Investigating the role of RAS in neuroinflammation to understand hypertension
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High blood pressure is often called the “silent killer” because there are not noticeable symptoms, but elevated blood pressure can lead to heart disease, stroke, and other consequences like dementia and arterial disease. Currently, heart disease and strokes remain the no. 1 and no. 5 killers in Wisconsin: affecting 82,735 Wisconsin residents in 2016 alone. It is expected that the hypertension crisis will worsen because elevated blood pressure is one of the key features of human aging.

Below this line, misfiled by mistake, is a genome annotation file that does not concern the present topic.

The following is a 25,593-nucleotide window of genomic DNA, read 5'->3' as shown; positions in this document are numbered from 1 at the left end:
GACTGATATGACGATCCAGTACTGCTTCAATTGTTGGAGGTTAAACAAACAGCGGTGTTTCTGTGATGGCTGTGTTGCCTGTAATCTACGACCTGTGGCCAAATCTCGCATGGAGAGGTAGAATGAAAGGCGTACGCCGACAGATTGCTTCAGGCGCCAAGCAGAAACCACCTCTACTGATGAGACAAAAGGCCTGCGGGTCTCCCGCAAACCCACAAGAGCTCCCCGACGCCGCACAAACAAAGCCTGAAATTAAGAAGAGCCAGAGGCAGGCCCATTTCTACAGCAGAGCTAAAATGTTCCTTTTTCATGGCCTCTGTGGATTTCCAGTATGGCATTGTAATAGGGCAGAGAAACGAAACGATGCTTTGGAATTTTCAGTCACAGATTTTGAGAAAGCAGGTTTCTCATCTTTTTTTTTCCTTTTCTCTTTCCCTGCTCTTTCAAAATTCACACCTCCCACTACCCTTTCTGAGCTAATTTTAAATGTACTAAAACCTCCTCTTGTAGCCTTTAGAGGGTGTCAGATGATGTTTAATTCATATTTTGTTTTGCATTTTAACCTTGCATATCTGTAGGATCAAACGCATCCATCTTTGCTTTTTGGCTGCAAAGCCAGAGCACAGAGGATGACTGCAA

There are mainly two types of cells in the brain: neuron and glial cells. These cells work in the renin angiotensin system (RAS) of the brain. While RAS is one of the most studied mechanisms of blood control, there is a certain glial cell that has been indicated as a contributor to the development of hypertension and obesity that has not been studied. This specific glial cell, microglial, is the resident immune cell in the brain. Through this award, investigators strive to understand the involvement of RAS and microglia cells that contribute to hypertension. Project partners aim to discover new targets and therapeutic tools that will help combat high blood pressure in patients.
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